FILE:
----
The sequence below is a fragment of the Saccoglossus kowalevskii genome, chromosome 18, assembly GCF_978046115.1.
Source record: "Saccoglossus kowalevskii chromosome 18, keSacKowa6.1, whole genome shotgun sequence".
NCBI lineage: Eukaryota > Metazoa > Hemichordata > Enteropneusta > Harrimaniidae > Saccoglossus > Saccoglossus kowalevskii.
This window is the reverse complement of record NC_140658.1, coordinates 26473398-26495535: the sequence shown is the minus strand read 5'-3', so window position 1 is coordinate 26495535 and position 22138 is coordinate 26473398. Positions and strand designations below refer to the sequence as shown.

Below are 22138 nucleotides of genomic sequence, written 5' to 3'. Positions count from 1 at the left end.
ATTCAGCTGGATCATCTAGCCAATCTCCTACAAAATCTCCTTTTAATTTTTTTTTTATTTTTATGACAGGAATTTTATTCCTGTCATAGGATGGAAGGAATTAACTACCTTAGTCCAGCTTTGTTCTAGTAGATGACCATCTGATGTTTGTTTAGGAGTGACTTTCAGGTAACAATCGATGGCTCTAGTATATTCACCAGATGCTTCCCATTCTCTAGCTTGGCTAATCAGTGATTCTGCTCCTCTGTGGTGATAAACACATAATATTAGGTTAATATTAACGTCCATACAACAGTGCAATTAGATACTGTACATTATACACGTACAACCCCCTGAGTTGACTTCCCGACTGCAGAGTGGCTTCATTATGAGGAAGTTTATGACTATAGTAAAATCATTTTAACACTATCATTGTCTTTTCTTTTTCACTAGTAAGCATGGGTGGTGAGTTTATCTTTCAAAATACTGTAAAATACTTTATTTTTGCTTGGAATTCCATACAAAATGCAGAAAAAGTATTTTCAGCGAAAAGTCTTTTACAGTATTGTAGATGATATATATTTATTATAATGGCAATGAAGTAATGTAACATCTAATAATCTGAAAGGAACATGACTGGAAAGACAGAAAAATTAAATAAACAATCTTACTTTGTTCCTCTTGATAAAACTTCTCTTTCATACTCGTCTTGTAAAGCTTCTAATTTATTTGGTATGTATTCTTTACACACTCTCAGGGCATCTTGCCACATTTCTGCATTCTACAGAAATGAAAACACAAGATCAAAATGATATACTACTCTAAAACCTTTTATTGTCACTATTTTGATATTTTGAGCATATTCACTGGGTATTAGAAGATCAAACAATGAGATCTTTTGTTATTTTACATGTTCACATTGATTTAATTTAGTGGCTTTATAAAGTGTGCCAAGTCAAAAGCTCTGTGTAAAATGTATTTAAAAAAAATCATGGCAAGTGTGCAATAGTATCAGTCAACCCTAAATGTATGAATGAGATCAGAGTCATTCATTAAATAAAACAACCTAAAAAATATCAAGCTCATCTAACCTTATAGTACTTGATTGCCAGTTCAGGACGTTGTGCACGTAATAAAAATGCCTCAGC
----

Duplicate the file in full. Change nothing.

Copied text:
The sequence below is a fragment of the Saccoglossus kowalevskii genome, chromosome 18, assembly GCF_978046115.1.
Source record: "Saccoglossus kowalevskii chromosome 18, keSacKowa6.1, whole genome shotgun sequence".
NCBI lineage: Eukaryota > Metazoa > Hemichordata > Enteropneusta > Harrimaniidae > Saccoglossus > Saccoglossus kowalevskii.
This window is the reverse complement of record NC_140658.1, coordinates 26473398-26495535: the sequence shown is the minus strand read 5'-3', so window position 1 is coordinate 26495535 and position 22138 is coordinate 26473398. Positions and strand designations below refer to the sequence as shown.

Below are 22138 nucleotides of genomic sequence, written 5' to 3'. Positions count from 1 at the left end.
ATTCAGCTGGATCATCTAGCCAATCTCCTACAAAATCTCCTTTTAATTTTTTTTTTATTTTTATGACAGGAATTTTATTCCTGTCATAGGATGGAAGGAATTAACTACCTTAGTCCAGCTTTGTTCTAGTAGATGACCATCTGATGTTTGTTTAGGAGTGACTTTCAGGTAACAATCGATGGCTCTAGTATATTCACCAGATGCTTCCCATTCTCTAGCTTGGCTAATCAGTGATTCTGCTCCTCTGTGGTGATAAACACATAATATTAGGTTAATATTAACGTCCATACAACAGTGCAATTAGATACTGTACATTATACACGTACAACCCCCTGAGTTGACTTCCCGACTGCAGAGTGGCTTCATTATGAGGAAGTTTATGACTATAGTAAAATCATTTTAACACTATCATTGTCTTTTCTTTTTCACTAGTAAGCATGGGTGGTGAGTTTATCTTTCAAAATACTGTAAAATACTTTATTTTTGCTTGGAATTCCATACAAAATGCAGAAAAAGTATTTTCAGCGAAAAGTCTTTTACAGTATTGTAGATGATATATATTTATTATAATGGCAATGAAGTAATGTAACATCTAATAATCTGAAAGGAACATGACTGGAAAGACAGAAAAATTAAATAAACAATCTTACTTTGTTCCTCTTGATAAAACTTCTCTTTCATACTCGTCTTGTAAAGCTTCTAATTTATTTGGTATGTATTCTTTACACACTCTCAGGGCATCTTGCCACATTTCTGCATTCTACAGAAATGAAAACACAAGATCAAAATGATATACTACTCTAAAACCTTTTATTGTCACTATTTTGATATTTTGAGCATATTCACTGGGTATTAGAAGATCAAACAATGAGATCTTTTGTTATTTTACATGTTCACATTGATTTAATTTAGTGGCTTTATAAAGTGTGCCAAGTCAAAAGCTCTGTGTAAAATGTATTTAAAAAAAATCATGGCAAGTGTGCAATAGTATCAGTCAACCCTAAATGTATGAATGAGATCAGAGTCATTCATTAAATAAAACAACCTAAAAAATATCAAGCTCATCTAACCTTATAGTACTTGATTGCCAGTTCAGGACGTTGTGCACGTAATAAAAATGCCTCAGC